Author: Davy Ellison. Davy is the Director of Training at the College and serves as an elder in the Antrim church. He loves reading, eating white chocolate, and drinking copious amounts of tea.
Four Reasons to Study Theology Academically
As I write I am in the middle of my ninth year of studying theology academically. If that isn’t bad enough, now my job is to teach theology in an academic setting! I have completed an undergraduate Bachelors of Divinity and a postgraduate Masters of Theology. Now I am working on a PhD. Over the past nine years I have learned a lot about God, his Word and myself. It has been a steep, and sometimes difficult, but enjoyable (mostly) learning curve. As I reflect on those years of study I want to offer four reasons to study theology academically.
Studying theology academically opens up a whole new world of authors.
For those who enjoy reading this is an exciting prospect. Many readers in our local churches have come across authors like John Piper, Jerry Bridges, Kevin DeYoung, Christopher Wright, and Paul Tripp. However, in the academic world there is a vast array of new authors who have not published any ‘popular’ works. People such as Bruce Waltke, Gard Granerød, Carl Armerding, Gerard Van Groningen, Meredith Kline, Herman Ridderbos, and Millard Erickson.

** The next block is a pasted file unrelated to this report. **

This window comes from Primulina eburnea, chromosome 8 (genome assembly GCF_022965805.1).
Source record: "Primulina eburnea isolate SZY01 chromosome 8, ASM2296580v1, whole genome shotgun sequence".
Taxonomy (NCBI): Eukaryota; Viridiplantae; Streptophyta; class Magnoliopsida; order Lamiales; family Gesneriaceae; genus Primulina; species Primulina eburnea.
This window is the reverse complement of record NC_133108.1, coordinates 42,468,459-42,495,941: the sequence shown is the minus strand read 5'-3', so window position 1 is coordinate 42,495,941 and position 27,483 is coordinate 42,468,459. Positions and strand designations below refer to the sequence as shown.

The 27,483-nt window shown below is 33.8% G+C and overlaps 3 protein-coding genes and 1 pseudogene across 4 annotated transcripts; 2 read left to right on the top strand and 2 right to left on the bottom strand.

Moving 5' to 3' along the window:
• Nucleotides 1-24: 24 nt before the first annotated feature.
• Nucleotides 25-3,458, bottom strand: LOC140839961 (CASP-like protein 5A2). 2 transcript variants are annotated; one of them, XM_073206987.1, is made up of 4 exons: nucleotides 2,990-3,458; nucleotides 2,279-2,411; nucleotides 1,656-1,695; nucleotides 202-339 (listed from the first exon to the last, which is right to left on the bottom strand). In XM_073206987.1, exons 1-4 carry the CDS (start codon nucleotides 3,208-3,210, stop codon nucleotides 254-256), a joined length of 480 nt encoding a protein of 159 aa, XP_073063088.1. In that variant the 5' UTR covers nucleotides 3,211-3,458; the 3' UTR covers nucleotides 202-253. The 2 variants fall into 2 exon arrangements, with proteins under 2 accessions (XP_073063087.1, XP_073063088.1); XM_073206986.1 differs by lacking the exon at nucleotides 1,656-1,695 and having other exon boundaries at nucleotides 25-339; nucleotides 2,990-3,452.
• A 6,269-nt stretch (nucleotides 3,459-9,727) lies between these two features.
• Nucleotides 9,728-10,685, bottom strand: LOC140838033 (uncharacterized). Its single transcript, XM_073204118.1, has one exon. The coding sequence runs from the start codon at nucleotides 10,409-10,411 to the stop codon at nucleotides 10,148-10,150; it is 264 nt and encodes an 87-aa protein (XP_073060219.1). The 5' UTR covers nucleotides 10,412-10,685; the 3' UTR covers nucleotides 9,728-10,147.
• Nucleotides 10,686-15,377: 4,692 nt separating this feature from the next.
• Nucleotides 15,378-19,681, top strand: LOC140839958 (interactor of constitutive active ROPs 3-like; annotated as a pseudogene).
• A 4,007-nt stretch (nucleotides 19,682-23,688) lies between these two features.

That being said, some of the authors in academic circles are not hugely beneficial or edifying for the Christian. But many others have pertinent insights, alternative perspectives and unique experience and knowledge in their field of study. Personally, I have found scores of academic scholars not only informative but inspiring and a blessing as they have opened up a passage, an aspect of Christ’s work or an element of God’s character. Moreover, it is more than likely that if I had never studied theology academically I would never have come across many of these names. Studying theology academically opens up a whole new world of authors.
Studying theology academically aids the development of analytical ability.
Obviously this is a skill that is developed through academic study of any kind. Nevertheless, I believe it warrants specific mention in relation to theology due to the propensity of (perhaps even often blind) dogmatism in many Christian circles. Each of us is guilty of this to a greater or lesser degree – we pick our theological camp and argue all of their positions to the death.
Something I have learned quickly through my study of theology in an academic setting is that no one ‘camp’ has all of the answers. Certain scholars have particularly good insights in one of two areas, while certain schools of thought tend to be particularly strong on a small handful of doctrines. A healthy, well-rounded theology is one that is developed, grown, and matured by appreciating the good, beneficial and profitable aspects of a variety of contributors, while overlooking or challenging the errors.